Update: August 6, 2020: The American Heart Association and the JAHA Editor-in-Chief retracted the paper in question having determined the action is in the best interest of the public and the research community. The author does not agree to the retraction. JAHA will publish a rebuttal. More information is available on the official retraction notice.
DALLAS – Aug. 5, 2020 – A March 2020 paper published in the Journal of the American Heart Association (JAHA) has recently become the subject of significant discourse and warranted concern. The paper, by Norman C. Wang, MD, MS (Diversity, Inclusion, and Equity: Evolution of Race and Ethnicity Considerations for the Cardiology Workforce in the United States of America From 1969 to 2019” - J Am Heart Assoc. 2020;9:e015959. DOI: 10.1161/JAHA.120.015959), advocates for ending racial and ethnic preferences for undergraduate and medical school admissions and against affirmative action initiatives, concluding incorrectly that Black and Hispanic trainees in medicine are less qualified than White and Asian trainees.
The following is a statement from the American Heart Association:
The Wang paper has rightfully drawn criticism for its misrepresentations and conclusions. As an organization focused on the relentless pursuit of longer, healthier lives for everyone everywhere, the American Heart Association (AHA) denounces the views expressed in the article and regrets its role in enabling those views to be promoted. Those views are a misrepresentation of the facts and are contrary to our organization’s core values and historic commitment to promoting diversity and inclusion in medicine and science.
The American Heart Association remains committed to equity, diversity and inclusion as foundationally essential to its mission. The Association invests in helping to build a diverse health care and scientific research community and actively works to eliminate barriers and increase opportunities in science for people from historically-excluded communities and those impacted by race, ethnicity and class disparities.
The American Heart Association takes the concerns about the Wang paper seriously. We have launched a formal investigation to better understand how a paper that is completely incompatible with the Association’s core values was published. While the Journal of the American Heart Association (JAHA) and the other AHA scientific journals are editorially independent of the Association, we take our responsibility to ensure factual accuracy seriously. The independent editors of JAHA and the American Heart Association are reviewing the journal’s peer-review and publication processes to ensure future submissions containing deliberate misinformation or misrepresentation are never published. The journal can and will do better.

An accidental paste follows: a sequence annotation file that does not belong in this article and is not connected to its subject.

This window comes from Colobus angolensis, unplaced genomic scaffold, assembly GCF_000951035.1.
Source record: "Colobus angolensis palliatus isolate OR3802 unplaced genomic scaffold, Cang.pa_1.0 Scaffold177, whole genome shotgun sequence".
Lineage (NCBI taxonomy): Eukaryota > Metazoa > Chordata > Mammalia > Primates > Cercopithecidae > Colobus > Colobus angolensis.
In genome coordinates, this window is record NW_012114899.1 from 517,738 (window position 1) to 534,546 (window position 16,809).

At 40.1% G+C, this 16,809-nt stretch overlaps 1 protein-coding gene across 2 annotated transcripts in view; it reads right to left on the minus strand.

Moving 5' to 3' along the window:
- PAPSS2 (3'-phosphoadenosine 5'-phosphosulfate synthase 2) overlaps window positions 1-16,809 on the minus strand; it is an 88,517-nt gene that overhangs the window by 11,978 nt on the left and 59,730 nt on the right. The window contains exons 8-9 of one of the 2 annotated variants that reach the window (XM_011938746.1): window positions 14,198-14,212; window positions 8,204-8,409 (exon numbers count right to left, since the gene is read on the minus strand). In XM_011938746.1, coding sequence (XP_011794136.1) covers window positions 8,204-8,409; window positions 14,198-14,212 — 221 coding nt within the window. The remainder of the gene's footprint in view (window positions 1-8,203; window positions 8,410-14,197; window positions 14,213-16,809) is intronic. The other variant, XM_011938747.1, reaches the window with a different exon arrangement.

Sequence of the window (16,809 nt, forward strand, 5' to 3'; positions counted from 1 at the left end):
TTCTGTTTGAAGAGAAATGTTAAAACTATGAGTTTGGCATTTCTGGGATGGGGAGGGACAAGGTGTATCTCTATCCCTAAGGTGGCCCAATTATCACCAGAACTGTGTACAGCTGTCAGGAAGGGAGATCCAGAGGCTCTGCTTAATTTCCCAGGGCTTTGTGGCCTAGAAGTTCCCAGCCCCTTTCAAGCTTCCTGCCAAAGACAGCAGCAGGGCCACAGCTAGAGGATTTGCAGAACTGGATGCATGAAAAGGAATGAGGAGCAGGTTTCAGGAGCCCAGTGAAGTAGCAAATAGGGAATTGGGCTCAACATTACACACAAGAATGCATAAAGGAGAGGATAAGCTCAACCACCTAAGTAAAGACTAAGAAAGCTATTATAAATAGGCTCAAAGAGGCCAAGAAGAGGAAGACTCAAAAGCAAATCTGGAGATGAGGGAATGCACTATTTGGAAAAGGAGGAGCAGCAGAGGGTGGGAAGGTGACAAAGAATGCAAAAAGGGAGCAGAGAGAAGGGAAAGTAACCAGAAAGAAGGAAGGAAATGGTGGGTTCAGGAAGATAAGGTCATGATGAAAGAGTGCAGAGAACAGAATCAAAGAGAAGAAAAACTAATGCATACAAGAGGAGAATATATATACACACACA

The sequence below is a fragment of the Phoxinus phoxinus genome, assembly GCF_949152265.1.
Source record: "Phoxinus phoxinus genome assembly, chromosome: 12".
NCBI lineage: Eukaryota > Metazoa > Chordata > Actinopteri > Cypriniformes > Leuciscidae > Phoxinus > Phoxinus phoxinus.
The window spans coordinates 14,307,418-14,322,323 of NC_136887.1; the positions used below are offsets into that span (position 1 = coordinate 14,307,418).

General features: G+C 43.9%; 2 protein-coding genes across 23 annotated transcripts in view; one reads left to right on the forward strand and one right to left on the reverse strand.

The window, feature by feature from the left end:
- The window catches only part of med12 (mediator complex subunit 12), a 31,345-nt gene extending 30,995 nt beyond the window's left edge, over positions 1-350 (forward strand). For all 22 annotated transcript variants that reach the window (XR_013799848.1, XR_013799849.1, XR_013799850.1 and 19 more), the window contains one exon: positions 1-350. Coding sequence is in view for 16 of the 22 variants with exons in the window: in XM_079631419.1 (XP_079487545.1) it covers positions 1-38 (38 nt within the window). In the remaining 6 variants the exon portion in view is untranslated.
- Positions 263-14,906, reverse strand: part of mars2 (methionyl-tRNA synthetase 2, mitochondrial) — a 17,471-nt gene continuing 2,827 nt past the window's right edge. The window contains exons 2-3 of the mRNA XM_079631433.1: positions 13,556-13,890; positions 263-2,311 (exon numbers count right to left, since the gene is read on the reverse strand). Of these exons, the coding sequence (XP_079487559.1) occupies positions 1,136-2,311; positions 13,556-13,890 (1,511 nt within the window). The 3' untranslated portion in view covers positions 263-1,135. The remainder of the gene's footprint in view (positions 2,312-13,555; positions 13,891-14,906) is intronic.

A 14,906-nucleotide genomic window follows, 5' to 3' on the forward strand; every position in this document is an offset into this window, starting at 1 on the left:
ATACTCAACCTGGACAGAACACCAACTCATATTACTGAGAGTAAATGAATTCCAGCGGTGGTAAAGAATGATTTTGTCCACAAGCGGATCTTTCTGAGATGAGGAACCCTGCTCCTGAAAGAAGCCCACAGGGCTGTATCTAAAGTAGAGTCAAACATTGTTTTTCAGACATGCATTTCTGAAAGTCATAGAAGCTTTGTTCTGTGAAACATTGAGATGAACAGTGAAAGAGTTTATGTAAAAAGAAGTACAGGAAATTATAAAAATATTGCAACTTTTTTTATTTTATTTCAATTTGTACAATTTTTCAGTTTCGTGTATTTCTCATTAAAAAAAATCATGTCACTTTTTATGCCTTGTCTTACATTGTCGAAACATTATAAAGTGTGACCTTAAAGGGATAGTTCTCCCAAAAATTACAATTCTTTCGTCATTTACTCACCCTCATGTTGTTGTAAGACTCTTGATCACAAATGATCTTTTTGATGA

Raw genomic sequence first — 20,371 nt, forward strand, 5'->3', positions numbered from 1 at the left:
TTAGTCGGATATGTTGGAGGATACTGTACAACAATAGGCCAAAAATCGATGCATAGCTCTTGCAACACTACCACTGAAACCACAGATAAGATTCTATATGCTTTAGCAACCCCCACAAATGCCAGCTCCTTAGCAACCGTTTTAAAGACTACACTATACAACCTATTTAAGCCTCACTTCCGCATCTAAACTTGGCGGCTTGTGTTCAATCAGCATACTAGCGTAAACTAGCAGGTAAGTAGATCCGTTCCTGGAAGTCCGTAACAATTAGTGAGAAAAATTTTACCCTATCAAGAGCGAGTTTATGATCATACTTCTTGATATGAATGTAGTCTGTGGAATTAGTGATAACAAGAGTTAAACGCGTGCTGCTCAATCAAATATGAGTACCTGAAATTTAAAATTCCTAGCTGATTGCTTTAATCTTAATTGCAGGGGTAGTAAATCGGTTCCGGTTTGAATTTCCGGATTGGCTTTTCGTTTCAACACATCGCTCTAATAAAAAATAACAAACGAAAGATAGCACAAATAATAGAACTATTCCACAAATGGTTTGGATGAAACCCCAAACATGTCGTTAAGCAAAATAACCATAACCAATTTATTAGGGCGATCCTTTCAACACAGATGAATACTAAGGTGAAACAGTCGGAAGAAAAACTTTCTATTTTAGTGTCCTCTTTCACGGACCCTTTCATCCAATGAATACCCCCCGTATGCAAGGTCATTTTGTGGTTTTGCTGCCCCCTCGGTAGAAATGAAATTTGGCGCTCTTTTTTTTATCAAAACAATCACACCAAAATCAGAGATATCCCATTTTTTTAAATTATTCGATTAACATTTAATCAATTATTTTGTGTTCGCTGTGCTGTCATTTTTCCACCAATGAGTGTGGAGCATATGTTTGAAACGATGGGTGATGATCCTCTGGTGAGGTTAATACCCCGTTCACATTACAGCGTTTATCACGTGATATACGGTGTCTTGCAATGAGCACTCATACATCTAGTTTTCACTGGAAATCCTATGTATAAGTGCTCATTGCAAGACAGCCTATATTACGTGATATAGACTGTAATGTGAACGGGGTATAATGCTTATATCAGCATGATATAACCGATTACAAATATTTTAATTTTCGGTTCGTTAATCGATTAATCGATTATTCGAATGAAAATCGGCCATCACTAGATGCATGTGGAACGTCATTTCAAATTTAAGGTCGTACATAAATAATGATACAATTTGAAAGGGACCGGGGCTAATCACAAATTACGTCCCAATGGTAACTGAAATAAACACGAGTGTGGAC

The Association believes much more – not less – needs to be done to increase diversity, equity and inclusion in science, medicine and cardiology. The volunteer and staff leaders of the American Heart Association remain resolved to improve the actions and investments across the organization as well as within the editorially autonomous journals that bear the Association’s trusted name.
We know we can and must do more for the health care and research communities – and ultimately the country – to benefit fully from the variety of experiences and perspectives that exist within historically-excluded communities.
We continue listening, hearing and redoubling our commitment to achieve health equity by eliminating health disparities and societal inequities.
- AHA Diversity and Inclusion
- Diversity and Inclusion in Research and Cardiology
- Joint statement on health equity, social justice and civil unrest from the Association of Black Cardiologists, the American Heart Association and the American College of Cardiology
- AHA statement: What does the life – and death – of George Floyd, Breonna Taylor and Ahmaud Arbery mean for the health of Blacks in America?
- 2018 AHA Scientific Sessions Presidential Panel, Catalysts for Change The Equity Equation
About American Heart Association
The American Heart Association is a relentless force for a world of longer, healthier lives. We are dedicated to ensuring equitable health in all communities. Through collaboration with numerous organizations, and powered by millions of volunteers, we fund innovative research, advocate for the public’s health and share lifesaving resources. The Dallas-based organization has been a leading source of health information for nearly a century. Connect with us on heart.org, Facebook, Twitter or by calling 1-800-AHA-USA1.
For Media Inquiries: 214-706-1173 or AHAcommunications@heart.org
For Public Inquiries: 1-800-AHA-USA1 (242-8721)